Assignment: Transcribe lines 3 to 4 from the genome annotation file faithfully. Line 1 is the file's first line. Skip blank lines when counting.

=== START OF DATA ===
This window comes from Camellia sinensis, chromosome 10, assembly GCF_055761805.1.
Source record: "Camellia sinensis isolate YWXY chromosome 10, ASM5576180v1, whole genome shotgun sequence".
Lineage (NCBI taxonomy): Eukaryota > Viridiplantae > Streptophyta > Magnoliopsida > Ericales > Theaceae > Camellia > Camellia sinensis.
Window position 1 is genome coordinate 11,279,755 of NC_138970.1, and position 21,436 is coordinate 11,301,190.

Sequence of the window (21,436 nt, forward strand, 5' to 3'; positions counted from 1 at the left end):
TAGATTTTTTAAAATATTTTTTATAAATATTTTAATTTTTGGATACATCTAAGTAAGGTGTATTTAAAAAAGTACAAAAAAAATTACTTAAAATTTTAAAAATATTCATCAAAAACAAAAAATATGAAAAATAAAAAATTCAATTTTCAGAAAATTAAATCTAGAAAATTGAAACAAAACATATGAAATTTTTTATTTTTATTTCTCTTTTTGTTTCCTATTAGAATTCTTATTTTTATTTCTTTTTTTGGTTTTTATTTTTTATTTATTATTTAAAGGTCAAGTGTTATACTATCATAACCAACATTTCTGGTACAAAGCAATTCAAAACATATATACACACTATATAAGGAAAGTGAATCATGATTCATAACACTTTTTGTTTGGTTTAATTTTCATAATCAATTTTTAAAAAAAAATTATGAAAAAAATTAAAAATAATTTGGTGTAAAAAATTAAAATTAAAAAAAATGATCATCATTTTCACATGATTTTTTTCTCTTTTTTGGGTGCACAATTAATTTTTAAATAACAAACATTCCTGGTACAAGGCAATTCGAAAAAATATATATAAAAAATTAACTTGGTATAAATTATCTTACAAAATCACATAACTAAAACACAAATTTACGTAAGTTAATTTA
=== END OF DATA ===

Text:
Lineage (NCBI taxonomy): Eukaryota > Viridiplantae > Streptophyta > Magnoliopsida > Ericales > Theaceae > Camellia > Camellia sinensis.
Window position 1 is genome coordinate 11,279,755 of NC_138970.1, and position 21,436 is coordinate 11,301,190.